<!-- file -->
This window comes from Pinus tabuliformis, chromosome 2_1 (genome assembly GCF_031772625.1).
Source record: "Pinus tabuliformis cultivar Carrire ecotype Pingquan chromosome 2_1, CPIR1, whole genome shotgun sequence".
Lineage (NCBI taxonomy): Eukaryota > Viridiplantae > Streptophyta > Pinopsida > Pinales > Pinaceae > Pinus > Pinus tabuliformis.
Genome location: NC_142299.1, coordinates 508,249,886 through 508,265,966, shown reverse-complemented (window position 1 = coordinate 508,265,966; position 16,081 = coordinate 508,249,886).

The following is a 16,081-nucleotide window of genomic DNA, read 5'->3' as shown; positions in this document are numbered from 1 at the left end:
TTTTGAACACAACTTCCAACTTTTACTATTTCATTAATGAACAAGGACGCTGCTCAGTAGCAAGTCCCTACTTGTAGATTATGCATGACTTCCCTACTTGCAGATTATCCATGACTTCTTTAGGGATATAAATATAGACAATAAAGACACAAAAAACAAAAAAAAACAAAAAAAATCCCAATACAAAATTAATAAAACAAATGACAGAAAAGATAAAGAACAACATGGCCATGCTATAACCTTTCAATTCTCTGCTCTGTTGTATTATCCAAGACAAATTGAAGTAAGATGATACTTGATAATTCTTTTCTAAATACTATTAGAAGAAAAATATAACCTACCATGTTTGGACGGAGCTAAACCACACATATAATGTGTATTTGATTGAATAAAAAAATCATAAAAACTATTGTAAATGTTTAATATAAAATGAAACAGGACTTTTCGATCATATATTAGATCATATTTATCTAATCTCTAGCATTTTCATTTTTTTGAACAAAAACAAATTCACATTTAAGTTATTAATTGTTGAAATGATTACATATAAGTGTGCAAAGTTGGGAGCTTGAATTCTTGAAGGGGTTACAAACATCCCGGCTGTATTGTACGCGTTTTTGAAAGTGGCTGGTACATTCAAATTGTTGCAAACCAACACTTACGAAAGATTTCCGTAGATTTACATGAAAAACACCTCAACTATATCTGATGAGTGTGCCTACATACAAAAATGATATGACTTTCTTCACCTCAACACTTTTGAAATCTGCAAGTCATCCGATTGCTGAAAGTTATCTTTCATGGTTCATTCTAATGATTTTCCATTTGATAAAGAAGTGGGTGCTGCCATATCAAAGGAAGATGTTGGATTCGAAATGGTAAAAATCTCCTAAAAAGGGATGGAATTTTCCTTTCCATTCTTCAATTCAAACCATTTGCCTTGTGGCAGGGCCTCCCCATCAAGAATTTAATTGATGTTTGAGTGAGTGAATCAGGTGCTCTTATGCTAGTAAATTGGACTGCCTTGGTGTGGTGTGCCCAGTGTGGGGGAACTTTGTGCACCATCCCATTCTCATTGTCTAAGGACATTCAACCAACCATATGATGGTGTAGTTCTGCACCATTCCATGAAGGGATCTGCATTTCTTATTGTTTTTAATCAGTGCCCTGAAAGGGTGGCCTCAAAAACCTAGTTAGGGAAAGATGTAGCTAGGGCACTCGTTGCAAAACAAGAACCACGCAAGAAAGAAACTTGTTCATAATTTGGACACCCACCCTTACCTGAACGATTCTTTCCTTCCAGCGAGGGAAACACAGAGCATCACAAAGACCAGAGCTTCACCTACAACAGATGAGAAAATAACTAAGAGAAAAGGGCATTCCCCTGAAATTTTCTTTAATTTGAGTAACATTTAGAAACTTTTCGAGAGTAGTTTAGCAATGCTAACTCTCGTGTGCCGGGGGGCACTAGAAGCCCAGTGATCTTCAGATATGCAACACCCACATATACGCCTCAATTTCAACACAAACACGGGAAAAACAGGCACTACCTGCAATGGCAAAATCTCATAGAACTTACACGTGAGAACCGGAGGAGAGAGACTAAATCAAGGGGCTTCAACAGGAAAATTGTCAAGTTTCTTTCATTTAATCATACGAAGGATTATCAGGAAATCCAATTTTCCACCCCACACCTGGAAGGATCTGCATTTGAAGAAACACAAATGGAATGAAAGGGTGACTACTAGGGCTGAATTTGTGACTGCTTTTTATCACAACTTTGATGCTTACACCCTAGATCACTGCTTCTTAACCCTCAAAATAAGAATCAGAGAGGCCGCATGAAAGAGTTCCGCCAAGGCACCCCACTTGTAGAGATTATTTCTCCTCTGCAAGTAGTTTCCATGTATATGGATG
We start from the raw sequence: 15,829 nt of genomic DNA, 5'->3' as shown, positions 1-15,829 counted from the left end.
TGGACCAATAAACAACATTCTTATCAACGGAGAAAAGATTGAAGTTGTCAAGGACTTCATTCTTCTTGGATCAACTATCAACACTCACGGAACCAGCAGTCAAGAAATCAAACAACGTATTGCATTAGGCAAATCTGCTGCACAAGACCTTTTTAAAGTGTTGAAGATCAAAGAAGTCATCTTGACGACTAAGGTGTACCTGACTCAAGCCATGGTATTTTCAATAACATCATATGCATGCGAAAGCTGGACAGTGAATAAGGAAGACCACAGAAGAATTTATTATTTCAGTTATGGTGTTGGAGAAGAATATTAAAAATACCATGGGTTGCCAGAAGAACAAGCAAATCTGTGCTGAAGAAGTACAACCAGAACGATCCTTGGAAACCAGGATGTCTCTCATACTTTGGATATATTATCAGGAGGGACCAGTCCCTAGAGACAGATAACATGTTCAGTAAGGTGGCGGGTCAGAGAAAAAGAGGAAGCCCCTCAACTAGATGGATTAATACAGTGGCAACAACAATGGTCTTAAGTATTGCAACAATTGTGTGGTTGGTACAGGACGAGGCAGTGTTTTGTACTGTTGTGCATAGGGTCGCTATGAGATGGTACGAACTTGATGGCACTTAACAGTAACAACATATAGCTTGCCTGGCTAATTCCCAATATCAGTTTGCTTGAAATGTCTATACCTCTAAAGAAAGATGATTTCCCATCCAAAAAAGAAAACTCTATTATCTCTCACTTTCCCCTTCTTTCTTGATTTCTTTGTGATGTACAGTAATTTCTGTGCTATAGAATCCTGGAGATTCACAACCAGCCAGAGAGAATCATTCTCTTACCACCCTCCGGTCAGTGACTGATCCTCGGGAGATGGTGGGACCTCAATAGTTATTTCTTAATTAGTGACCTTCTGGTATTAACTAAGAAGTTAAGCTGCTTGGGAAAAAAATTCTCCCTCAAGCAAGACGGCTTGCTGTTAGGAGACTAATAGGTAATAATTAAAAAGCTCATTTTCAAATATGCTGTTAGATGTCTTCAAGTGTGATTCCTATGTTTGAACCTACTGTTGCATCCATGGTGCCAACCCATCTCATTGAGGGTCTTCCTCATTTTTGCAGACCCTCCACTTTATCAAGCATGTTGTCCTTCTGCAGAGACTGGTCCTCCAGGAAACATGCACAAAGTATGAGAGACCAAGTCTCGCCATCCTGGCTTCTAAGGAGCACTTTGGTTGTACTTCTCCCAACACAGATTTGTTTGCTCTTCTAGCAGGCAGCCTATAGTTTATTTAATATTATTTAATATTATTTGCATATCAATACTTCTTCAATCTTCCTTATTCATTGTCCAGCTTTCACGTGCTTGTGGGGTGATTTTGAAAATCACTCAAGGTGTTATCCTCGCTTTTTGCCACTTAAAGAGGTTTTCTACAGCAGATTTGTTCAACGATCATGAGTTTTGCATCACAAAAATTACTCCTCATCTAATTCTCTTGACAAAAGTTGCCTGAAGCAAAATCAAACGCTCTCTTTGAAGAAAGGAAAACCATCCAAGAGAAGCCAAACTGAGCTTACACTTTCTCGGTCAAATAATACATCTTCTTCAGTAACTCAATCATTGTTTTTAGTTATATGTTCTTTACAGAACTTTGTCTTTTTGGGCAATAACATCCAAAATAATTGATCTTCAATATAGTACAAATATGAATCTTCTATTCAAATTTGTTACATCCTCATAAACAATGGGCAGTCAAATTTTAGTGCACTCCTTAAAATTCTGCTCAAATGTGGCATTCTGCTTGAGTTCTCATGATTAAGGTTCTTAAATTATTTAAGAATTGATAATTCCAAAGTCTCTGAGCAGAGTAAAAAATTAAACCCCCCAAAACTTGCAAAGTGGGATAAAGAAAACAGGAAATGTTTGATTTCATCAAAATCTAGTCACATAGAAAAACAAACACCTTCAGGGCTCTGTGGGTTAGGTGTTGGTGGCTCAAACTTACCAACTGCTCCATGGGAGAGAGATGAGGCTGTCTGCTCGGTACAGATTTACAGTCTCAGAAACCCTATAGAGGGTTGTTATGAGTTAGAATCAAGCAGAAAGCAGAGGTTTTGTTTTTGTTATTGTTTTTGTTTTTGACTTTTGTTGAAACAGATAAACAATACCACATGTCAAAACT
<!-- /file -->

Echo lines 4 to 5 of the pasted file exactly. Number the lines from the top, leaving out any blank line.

Genome location: NC_142299.1, coordinates 508,249,886 through 508,265,966, shown reverse-complemented (window position 1 = coordinate 508,265,966; position 16,081 = coordinate 508,249,886).

The following is a 16,081-nucleotide window of genomic DNA, read 5'->3' as shown; positions in this document are numbered from 1 at the left end: